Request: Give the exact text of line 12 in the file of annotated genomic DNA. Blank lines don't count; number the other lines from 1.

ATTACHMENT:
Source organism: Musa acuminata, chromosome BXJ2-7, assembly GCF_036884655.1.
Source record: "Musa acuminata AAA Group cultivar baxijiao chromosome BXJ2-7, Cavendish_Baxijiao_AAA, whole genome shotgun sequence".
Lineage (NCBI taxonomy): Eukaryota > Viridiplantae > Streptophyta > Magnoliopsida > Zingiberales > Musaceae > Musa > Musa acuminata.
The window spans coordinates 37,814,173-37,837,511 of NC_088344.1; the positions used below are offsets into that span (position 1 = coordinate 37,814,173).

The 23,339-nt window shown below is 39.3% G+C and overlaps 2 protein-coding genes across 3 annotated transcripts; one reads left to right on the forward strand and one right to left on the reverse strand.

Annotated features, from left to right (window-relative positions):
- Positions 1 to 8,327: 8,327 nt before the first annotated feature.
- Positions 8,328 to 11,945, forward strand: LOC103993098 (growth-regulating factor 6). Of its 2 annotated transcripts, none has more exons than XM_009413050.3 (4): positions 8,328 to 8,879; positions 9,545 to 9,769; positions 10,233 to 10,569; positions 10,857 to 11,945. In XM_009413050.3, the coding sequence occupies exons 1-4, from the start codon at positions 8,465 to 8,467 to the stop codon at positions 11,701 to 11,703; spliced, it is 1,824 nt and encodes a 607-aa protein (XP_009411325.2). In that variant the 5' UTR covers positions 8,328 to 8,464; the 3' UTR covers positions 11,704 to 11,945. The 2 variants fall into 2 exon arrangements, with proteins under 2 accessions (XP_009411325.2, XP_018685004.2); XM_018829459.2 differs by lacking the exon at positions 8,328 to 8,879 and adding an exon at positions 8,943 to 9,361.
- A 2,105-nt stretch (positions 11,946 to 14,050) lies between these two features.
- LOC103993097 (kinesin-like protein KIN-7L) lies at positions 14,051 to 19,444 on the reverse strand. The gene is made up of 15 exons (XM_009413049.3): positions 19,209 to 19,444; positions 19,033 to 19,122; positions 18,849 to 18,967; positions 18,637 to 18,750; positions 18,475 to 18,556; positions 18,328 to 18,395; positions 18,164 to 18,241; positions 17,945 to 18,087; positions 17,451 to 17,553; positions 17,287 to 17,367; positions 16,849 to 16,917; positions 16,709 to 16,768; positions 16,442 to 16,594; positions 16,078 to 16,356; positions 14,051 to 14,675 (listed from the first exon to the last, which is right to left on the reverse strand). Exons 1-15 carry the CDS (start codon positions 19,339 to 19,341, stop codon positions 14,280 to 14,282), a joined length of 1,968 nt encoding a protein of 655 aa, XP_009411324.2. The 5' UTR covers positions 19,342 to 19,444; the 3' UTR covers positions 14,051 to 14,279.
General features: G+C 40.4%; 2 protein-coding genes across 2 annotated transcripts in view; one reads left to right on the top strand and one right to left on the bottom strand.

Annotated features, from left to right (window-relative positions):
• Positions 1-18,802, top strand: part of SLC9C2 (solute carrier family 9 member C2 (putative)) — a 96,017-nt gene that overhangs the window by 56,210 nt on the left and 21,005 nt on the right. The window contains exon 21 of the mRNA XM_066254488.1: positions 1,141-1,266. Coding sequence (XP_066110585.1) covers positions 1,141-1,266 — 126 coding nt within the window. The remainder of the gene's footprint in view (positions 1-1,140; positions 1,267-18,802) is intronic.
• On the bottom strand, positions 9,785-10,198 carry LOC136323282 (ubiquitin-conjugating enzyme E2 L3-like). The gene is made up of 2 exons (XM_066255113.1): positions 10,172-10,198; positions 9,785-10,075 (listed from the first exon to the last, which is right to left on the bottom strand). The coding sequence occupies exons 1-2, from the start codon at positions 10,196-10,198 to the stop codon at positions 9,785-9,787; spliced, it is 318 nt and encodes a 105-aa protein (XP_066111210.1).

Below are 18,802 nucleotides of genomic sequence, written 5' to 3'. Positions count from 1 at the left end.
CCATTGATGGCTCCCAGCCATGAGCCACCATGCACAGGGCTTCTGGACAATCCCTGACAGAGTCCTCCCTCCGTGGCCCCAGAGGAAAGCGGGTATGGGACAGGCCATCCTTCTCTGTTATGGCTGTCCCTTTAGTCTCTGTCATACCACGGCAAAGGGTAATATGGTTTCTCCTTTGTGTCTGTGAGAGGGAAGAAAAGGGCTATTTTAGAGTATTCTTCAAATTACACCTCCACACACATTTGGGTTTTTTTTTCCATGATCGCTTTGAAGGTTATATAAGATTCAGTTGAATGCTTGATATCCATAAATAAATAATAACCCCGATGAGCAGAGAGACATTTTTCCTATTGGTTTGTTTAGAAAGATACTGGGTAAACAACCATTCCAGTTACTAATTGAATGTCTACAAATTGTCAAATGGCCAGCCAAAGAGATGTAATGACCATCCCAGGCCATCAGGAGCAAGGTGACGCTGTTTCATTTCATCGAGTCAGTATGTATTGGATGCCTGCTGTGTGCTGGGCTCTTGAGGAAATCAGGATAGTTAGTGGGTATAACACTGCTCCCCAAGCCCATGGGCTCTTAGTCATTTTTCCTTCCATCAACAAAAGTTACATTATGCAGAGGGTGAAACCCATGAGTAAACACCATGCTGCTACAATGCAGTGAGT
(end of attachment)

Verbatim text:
Annotated features, from left to right (window-relative positions):